- Children can effectively communicate – Aside from words, there are also gestures, sounds, music, dance, and drama that make up ways to communicate.
The EYLF framework applies to children of all backgrounds. It works best when teachers and parents work in unison, seeing how the child grows and behaves, then applying it toward their learning progress.
Victorian Early Years Learning and Development Framework
The Victorian Early Years Learning and Development Framework is a state-wide framework introduced by the Victorian government that aims to help families raise competent and happy kids who will contribute positively to society.
It’s a slight modification from the country-wide early years learning framework. Instead of catering to children up to 5 years old, the Victorian EYLDF caters to children up to 8 years old.
It also takes into account the cultural context of the city and the Aboriginal and Torres Strait Islander population.
My Time Our Place Framework
Regarded as an extension to the early years learning framework. The My Time Our Place framework carries over the vision and outcomes of the former framework to students ages 6 to 12 years old. It also adds upon it and allows educators to weave it into the day to day activities of the learning environment.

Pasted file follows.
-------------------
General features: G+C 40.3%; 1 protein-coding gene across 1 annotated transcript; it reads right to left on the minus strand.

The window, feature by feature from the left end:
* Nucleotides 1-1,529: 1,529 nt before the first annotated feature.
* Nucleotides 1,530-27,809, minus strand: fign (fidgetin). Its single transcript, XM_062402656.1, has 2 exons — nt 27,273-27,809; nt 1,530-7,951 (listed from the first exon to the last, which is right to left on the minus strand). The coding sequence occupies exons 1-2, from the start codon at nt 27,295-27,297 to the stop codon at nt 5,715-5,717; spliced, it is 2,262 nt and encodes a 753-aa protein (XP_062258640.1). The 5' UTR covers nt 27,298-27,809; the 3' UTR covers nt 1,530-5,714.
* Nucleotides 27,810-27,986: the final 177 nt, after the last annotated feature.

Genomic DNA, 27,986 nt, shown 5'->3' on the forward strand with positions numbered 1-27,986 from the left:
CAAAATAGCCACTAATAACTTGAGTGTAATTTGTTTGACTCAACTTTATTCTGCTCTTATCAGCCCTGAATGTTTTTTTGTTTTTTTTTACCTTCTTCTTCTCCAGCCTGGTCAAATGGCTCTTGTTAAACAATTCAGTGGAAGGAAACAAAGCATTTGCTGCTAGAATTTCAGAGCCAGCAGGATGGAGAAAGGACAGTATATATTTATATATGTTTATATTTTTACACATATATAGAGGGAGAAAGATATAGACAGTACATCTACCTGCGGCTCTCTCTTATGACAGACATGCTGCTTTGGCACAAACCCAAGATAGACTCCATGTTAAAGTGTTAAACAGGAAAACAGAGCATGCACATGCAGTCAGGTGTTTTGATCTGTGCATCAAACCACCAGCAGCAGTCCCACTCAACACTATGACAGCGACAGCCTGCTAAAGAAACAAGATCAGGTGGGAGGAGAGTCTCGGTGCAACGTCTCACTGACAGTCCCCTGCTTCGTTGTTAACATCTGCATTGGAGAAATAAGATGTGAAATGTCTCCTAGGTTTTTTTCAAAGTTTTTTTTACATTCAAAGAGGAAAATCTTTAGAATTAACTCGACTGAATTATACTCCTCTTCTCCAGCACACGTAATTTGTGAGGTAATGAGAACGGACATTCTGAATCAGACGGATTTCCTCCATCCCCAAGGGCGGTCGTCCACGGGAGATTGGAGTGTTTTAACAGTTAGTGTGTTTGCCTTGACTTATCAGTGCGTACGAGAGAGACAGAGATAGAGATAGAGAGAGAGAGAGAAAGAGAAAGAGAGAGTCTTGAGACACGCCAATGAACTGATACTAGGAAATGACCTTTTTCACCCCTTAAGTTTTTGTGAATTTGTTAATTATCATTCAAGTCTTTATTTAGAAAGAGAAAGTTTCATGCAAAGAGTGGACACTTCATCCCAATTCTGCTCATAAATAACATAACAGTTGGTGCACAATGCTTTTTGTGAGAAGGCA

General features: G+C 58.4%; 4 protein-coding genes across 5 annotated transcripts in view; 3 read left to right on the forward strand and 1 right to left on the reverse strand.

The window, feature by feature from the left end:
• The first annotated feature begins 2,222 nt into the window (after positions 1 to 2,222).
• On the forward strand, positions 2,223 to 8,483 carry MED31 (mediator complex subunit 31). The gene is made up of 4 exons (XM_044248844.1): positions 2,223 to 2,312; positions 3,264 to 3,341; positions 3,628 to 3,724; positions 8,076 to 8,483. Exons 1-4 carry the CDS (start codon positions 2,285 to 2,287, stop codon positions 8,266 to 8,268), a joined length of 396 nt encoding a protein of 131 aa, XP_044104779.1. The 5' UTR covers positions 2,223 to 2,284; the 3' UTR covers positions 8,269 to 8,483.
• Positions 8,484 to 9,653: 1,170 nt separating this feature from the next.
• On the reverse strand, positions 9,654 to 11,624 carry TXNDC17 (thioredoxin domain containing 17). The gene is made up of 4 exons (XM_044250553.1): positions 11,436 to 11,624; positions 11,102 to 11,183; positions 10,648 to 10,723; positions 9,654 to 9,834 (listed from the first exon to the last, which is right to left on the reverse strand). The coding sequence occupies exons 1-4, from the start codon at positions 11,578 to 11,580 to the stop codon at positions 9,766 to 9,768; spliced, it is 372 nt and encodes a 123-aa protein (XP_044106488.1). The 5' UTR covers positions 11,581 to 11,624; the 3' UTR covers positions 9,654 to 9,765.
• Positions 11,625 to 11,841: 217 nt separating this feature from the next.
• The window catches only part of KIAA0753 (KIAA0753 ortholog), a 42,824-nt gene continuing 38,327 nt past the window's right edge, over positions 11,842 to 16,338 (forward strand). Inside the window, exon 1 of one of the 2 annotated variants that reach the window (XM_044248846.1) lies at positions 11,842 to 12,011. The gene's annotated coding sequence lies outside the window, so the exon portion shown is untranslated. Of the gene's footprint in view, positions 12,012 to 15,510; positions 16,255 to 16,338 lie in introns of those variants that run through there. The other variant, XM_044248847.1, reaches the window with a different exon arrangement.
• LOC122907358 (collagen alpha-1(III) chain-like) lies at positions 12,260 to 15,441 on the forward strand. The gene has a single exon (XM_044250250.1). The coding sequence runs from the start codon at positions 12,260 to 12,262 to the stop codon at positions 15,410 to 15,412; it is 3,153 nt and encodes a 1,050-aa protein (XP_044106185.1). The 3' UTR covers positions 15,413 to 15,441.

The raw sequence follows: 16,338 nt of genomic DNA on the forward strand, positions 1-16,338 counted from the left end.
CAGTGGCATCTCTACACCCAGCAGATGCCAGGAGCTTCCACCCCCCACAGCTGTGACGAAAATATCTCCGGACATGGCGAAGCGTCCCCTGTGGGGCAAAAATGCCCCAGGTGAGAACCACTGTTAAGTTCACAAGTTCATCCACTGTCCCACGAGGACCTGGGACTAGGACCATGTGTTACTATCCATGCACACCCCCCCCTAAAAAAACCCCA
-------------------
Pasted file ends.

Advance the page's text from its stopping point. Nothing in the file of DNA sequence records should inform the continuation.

Essentially, it aims to enrich child-led learning by educators who work collaboratively with the children, their community, and their families.
As it’s accredited by the Australian Children’s Education & Care Quality Authority (ACECQA), educators are expected to uphold the learning outcomes of the My Time Our Place framework. At its core, the framework develops opportunities for children to take part in leisure and play-based activities that provide learning opportunities.
And also, these types of learning experiences respond to their interests, choices, and needs – developing their sense of agency and upholding their thirst for knowledge at their own pace.
What’s Best for Your Child?
Now that you have a better understanding of the different education frameworks available for your child. What can you do with it?
While most daycares employ these educational frameworks, and for a good reason. There are still questions you can ask yourself to help you determine what best suits your child’s needs.
Ask yourself and the daycare these questions:
- Does your child have special needs? If yes, what does their learning need to focus on?
- What do you hope for your child to learn? How can it be met through education institutions?
- How prepared are you to invest in your child’s education?
There is no clear right or wrong answer when it comes to selecting a suitable daycare for your child.
Each educational daycare has its own merits and disadvantages. But the mission for mom, dad, and the facility is the same: to raise happy, healthy children who’ll turn into competent adults.
And also, so long that you’re involve in the development of your child. And remain in constant communication with the primary educator. You can rest assured that the foundation you’re building for your child is more than satisfactory.